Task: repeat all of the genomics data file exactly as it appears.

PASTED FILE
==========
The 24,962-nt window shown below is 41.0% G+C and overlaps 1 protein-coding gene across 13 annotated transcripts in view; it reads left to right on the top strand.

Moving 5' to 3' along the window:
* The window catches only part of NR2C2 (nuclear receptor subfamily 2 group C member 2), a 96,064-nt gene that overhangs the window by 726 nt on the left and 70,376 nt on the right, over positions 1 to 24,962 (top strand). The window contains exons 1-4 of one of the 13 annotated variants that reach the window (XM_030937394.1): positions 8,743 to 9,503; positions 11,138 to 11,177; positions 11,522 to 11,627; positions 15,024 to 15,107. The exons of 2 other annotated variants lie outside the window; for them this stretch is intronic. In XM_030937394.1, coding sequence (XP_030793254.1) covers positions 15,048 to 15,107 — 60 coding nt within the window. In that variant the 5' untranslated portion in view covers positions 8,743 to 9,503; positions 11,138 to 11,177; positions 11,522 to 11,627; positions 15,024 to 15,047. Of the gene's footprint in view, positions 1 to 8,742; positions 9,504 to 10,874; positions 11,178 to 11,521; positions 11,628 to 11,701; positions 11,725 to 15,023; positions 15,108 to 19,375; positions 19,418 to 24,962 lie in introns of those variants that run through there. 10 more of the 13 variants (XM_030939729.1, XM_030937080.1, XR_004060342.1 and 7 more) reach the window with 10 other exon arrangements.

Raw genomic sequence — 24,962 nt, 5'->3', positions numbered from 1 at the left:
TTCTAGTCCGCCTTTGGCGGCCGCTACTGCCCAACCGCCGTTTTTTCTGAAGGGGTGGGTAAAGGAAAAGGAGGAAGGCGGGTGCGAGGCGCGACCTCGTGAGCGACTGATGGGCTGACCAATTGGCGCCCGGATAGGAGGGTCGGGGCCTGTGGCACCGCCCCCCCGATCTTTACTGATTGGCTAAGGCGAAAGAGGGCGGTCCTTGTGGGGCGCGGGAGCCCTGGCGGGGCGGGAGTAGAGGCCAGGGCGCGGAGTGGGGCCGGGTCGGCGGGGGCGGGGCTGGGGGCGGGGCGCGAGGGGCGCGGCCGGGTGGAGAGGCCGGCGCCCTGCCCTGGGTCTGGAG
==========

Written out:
The 24,962-nt window shown below is 41.0% G+C and overlaps 1 protein-coding gene across 13 annotated transcripts in view; it reads left to right on the top strand.

Moving 5' to 3' along the window:
* The window catches only part of NR2C2 (nuclear receptor subfamily 2 group C member 2), a 96,064-nt gene that overhangs the window by 726 nt on the left and 70,376 nt on the right, over positions 1 to 24,962 (top strand). The window contains exons 1-4 of one of the 13 annotated variants that reach the window (XM_030937394.1): positions 8,743 to 9,503; positions 11,138 to 11,177; positions 11,522 to 11,627; positions 15,024 to 15,107. The exons of 2 other annotated variants lie outside the window; for them this stretch is intronic. In XM_030937394.1, coding sequence (XP_030793254.1) covers positions 15,048 to 15,107 — 60 coding nt within the window. In that variant the 5' untranslated portion in view covers positions 8,743 to 9,503; positions 11,138 to 11,177; positions 11,522 to 11,627; positions 15,024 to 15,047. Of the gene's footprint in view, positions 1 to 8,742; positions 9,504 to 10,874; positions 11,178 to 11,521; positions 11,628 to 11,701; positions 11,725 to 15,023; positions 15,108 to 19,375; positions 19,418 to 24,962 lie in introns of those variants that run through there. 10 more of the 13 variants (XM_030939729.1, XM_030937080.1, XR_004060342.1 and 7 more) reach the window with 10 other exon arrangements.

Raw genomic sequence — 24,962 nt, 5'->3', positions numbered from 1 at the left:
TTCTAGTCCGCCTTTGGCGGCCGCTACTGCCCAACCGCCGTTTTTTCTGAAGGGGTGGGTAAAGGAAAAGGAGGAAGGCGGGTGCGAGGCGCGACCTCGTGAGCGACTGATGGGCTGACCAATTGGCGCCCGGATAGGAGGGTCGGGGCCTGTGGCACCGCCCCCCCGATCTTTACTGATTGGCTAAGGCGAAAGAGGGCGGTCCTTGTGGGGCGCGGGAGCCCTGGCGGGGCGGGAGTAGAGGCCAGGGCGCGGAGTGGGGCCGGGTCGGCGGGGGCGGGGCTGGGGGCGGGGCGCGAGGGGCGCGGCCGGGTGGAGAGGCCGGCGCCCTGCCCTGGGTCTGGAG